ISSUE 15 2018

WHO IS AT RISK OF DEVELOPING DIABETES?

insulin injections, or medicine to be taken orally if you are diagnosed with diabetes. A healthy balanced diet, rich in vegetables, lean protein and whole grains, and regular exercise can go a long way to improving the quality of life of diabetics and can help to prevent it in people who are at risk of developing diabetes.


Grasping every opportunity not gasping for air

IT’S THAT FIRST BREATH THAT MAKES A DIFFERENCE.

F1RST HELP YOUR PATIENTS TAKE THEIR

AS EASY AS TWIST, CLICK, INHALE1,2

Dual action inhaler for maintenance therapy1,2 INHALE1,2

Reduces risk of future asthma exacerbations3,4

CLICK TWIST

Gives patients fast relief1,2 1

THE DIFFERENCE IS

LEPETTA 083 415 6431 7925T

References: 1. Symbicord® Turbuhaler® 320:9 Inhaler Approved Package Insert, September 2012. 2. Symbicord® Turbuhaler® 80:4,5 and 160:4,5 Inhaler Approved Package Insert, September 2012. 3. Aalbers R, Backer TT, Omenaas ER, et al. Adjustable maintenance dosing with budesonide/formoterol compared with fixed-dose salmeterol/fluticasone in moderate to severe asthma. Current Medical Research and Opin 2004;20(2):225-240. 4. O’Byrne PM, Bisgaard H, Godard PP, et al. Budesonide/Formoterol Combination Therapy as Both Maintenance and Reliever Medication in Asthma. American Journal of Respiratory and Critical Care Medicine 2005;171:129-36. S4 Symbicord® Turbuhaler® 80:4,5 μg/dose (Inhaler). Reg. No: 35/21.5.1/0404. S4 Symbicord® Turbuhaler® 160:4,5 μg/dose (Inhaler). Reg. No: 35/21.5.1/0405. Each delivered dose contains Budesonide 80/160 micrograms and formoterol fumarate dihydrate 4,5 micrograms. PHARMACOLOGICAL CLASSIFICATION: A 21.5.1 Corticosteroids and analogues. INDICATIONS: Asthma: SYMBICORD® TURBUHALER® 80:4,5 and 160:4,5 μg/dose is indicated in the treatment of asthma in adolescents and adults where use of a combination (inhaled corticosteroid and long-acting beta-2-agonist) is appropriate. COPD: SYMBICORD® TURBUHALER® 160:4,5 is indicated in the regular treatment of patients with moderate to severe chronic obstructive pulmonary disease (COPD), with frequent symptoms and a history of exacerbations. Symbicord® and Turbuhaler® are registered trademarks of the AstraZeneca group of companies. For full prescribing information refer to the package insert approved by the medicines regulatory authority. S4 Symbicord® Turbuhaler®320:9 μg/dose (Inhaler). Reg. No: 38/21.5.1/0187. Each delivered dose contains Budesonide 320 micrograms and formoterol fumarate dihydrate 9 micrograms. PHARMACOLOGICAL CLASSIFICATION: A 21.5.1 Corticosteroids and analogues. INDICATIONS: Asthma: SYMBICORD® TURBUHALER® 320:9 μg/dose is indicated in the treatment of asthma in adolescents and adults needing inhaled corticosteroids where continued use of a high dose combination (inhaled corticosteroid and long-acting beta-2-agonist) is appropriate. COPD: SYMBICORD® TURBUHALER® 320:9 μg/dose is indicated in the regular treatment of patients with moderate to severe chronic obstructive pulmonary disease (COPD), with frequent symptoms and a history of exacerbations. Symbicord® Turbuhaler® are registered trademarks of the AstraZeneca group of companies. For full prescribing information refer to the package insert approved by the medicines regulatory authority.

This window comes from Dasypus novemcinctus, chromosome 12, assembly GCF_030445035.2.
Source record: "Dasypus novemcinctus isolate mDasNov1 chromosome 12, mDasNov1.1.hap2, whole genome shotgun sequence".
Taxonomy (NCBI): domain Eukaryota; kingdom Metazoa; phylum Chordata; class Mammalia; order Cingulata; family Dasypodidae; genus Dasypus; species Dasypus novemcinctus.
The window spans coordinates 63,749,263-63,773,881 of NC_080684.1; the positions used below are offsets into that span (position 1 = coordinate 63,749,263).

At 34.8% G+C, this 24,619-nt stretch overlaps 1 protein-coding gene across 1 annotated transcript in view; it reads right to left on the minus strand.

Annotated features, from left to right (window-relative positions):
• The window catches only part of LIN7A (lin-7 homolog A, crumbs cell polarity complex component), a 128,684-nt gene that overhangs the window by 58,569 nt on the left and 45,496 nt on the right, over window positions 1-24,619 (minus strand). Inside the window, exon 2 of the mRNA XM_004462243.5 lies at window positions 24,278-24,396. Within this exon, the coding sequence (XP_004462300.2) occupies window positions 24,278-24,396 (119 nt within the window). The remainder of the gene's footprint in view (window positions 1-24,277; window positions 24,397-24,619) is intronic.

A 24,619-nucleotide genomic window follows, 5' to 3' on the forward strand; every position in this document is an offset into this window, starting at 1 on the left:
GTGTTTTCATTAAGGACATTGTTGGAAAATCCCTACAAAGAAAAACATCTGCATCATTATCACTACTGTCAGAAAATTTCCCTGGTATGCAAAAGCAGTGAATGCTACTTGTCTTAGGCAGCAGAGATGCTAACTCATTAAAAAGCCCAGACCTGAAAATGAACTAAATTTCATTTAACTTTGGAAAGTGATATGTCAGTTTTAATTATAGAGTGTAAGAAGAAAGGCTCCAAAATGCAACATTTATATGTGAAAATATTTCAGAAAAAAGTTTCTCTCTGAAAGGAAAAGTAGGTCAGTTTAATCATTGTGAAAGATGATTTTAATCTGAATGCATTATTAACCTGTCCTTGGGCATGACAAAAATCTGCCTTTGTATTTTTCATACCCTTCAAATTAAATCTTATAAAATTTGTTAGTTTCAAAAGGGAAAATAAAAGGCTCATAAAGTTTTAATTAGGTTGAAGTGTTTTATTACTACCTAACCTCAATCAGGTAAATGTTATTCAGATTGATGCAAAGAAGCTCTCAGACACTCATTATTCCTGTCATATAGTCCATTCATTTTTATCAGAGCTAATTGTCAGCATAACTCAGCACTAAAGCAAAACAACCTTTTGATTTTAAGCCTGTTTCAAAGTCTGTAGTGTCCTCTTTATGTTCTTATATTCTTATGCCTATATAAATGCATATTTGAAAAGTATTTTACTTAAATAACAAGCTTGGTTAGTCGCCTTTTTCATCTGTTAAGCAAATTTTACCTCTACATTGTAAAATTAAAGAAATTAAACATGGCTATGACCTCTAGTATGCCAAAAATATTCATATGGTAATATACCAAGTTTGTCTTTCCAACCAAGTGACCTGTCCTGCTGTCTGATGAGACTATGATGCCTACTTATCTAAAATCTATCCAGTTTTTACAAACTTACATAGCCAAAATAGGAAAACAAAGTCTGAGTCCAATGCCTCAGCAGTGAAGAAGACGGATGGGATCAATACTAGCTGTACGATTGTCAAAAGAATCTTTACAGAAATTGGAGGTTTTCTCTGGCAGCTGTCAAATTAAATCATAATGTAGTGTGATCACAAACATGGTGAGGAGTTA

AstraZeneca Pharmaceuticals (Pty) Ltd. Reg. No. 1992/005854/07. Building 2, Northdowns Office Park, 17 Georgian Crescent West, Bryanston, 2191. Private Bag X23, Bryanston, 2021, South Africa. Tel: 011 797-6000. Fax: 011 797-6001. www.astrazeneca.co.za. Expiry Date: December 2019. Activity ID: ZA – 1221.

Caras pharmacy: YWC issue 15  

Your Essential Guide to Healthy Living...

Caras pharmacy: YWC issue 15  

Your Essential Guide to Healthy Living...